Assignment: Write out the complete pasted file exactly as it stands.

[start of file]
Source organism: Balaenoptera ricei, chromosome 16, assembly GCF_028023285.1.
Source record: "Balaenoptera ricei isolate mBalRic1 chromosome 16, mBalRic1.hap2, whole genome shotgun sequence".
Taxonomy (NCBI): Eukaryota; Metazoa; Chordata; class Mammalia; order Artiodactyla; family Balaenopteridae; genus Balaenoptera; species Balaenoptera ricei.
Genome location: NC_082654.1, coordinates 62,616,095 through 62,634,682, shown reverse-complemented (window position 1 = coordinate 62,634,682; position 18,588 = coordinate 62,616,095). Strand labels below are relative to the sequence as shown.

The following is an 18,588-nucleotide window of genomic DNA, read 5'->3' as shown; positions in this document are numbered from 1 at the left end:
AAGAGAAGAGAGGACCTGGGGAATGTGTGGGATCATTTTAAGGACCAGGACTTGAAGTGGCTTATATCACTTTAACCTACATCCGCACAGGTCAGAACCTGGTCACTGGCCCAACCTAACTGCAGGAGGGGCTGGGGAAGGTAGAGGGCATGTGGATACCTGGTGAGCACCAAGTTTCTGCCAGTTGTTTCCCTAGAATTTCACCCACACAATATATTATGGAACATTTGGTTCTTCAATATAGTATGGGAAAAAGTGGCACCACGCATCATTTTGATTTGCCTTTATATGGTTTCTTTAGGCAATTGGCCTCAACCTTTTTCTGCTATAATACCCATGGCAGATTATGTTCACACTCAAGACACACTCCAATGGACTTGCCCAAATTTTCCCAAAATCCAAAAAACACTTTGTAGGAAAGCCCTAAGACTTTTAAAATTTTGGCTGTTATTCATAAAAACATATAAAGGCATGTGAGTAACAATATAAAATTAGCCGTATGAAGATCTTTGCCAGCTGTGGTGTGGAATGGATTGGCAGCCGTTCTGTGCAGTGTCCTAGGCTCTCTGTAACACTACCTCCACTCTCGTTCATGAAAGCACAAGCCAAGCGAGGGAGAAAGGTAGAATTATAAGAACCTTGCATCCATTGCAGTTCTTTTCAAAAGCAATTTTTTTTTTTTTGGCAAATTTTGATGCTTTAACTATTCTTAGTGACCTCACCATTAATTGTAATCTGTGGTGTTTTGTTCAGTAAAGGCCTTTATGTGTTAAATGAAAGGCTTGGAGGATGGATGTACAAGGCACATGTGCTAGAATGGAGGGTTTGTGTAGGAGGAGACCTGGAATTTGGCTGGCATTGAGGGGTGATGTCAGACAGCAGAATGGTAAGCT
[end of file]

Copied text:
Source organism: Balaenoptera ricei, chromosome 16, assembly GCF_028023285.1.
Source record: "Balaenoptera ricei isolate mBalRic1 chromosome 16, mBalRic1.hap2, whole genome shotgun sequence".
Taxonomy (NCBI): Eukaryota; Metazoa; Chordata; class Mammalia; order Artiodactyla; family Balaenopteridae; genus Balaenoptera; species Balaenoptera ricei.
Genome location: NC_082654.1, coordinates 62,616,095 through 62,634,682, shown reverse-complemented (window position 1 = coordinate 62,634,682; position 18,588 = coordinate 62,616,095). Strand labels below are relative to the sequence as shown.

The following is an 18,588-nucleotide window of genomic DNA, read 5'->3' as shown; positions in this document are numbered from 1 at the left end:
AAGAGAAGAGAGGACCTGGGGAATGTGTGGGATCATTTTAAGGACCAGGACTTGAAGTGGCTTATATCACTTTAACCTACATCCGCACAGGTCAGAACCTGGTCACTGGCCCAACCTAACTGCAGGAGGGGCTGGGGAAGGTAGAGGGCATGTGGATACCTGGTGAGCACCAAGTTTCTGCCAGTTGTTTCCCTAGAATTTCACCCACACAATATATTATGGAACATTTGGTTCTTCAATATAGTATGGGAAAAAGTGGCACCACGCATCATTTTGATTTGCCTTTATATGGTTTCTTTAGGCAATTGGCCTCAACCTTTTTCTGCTATAATACCCATGGCAGATTATGTTCACACTCAAGACACACTCCAATGGACTTGCCCAAATTTTCCCAAAATCCAAAAAACACTTTGTAGGAAAGCCCTAAGACTTTTAAAATTTTGGCTGTTATTCATAAAAACATATAAAGGCATGTGAGTAACAATATAAAATTAGCCGTATGAAGATCTTTGCCAGCTGTGGTGTGGAATGGATTGGCAGCCGTTCTGTGCAGTGTCCTAGGCTCTCTGTAACACTACCTCCACTCTCGTTCATGAAAGCACAAGCCAAGCGAGGGAGAAAGGTAGAATTATAAGAACCTTGCATCCATTGCAGTTCTTTTCAAAAGCAATTTTTTTTTTTTTGGCAAATTTTGATGCTTTAACTATTCTTAGTGACCTCACCATTAATTGTAATCTGTGGTGTTTTGTTCAGTAAAGGCCTTTATGTGTTAAATGAAAGGCTTGGAGGATGGATGTACAAGGCACATGTGCTAGAATGGAGGGTTTGTGTAGGAGGAGACCTGGAATTTGGCTGGCATTGAGGGGTGATGTCAGACAGCAGAATGGTAAGCT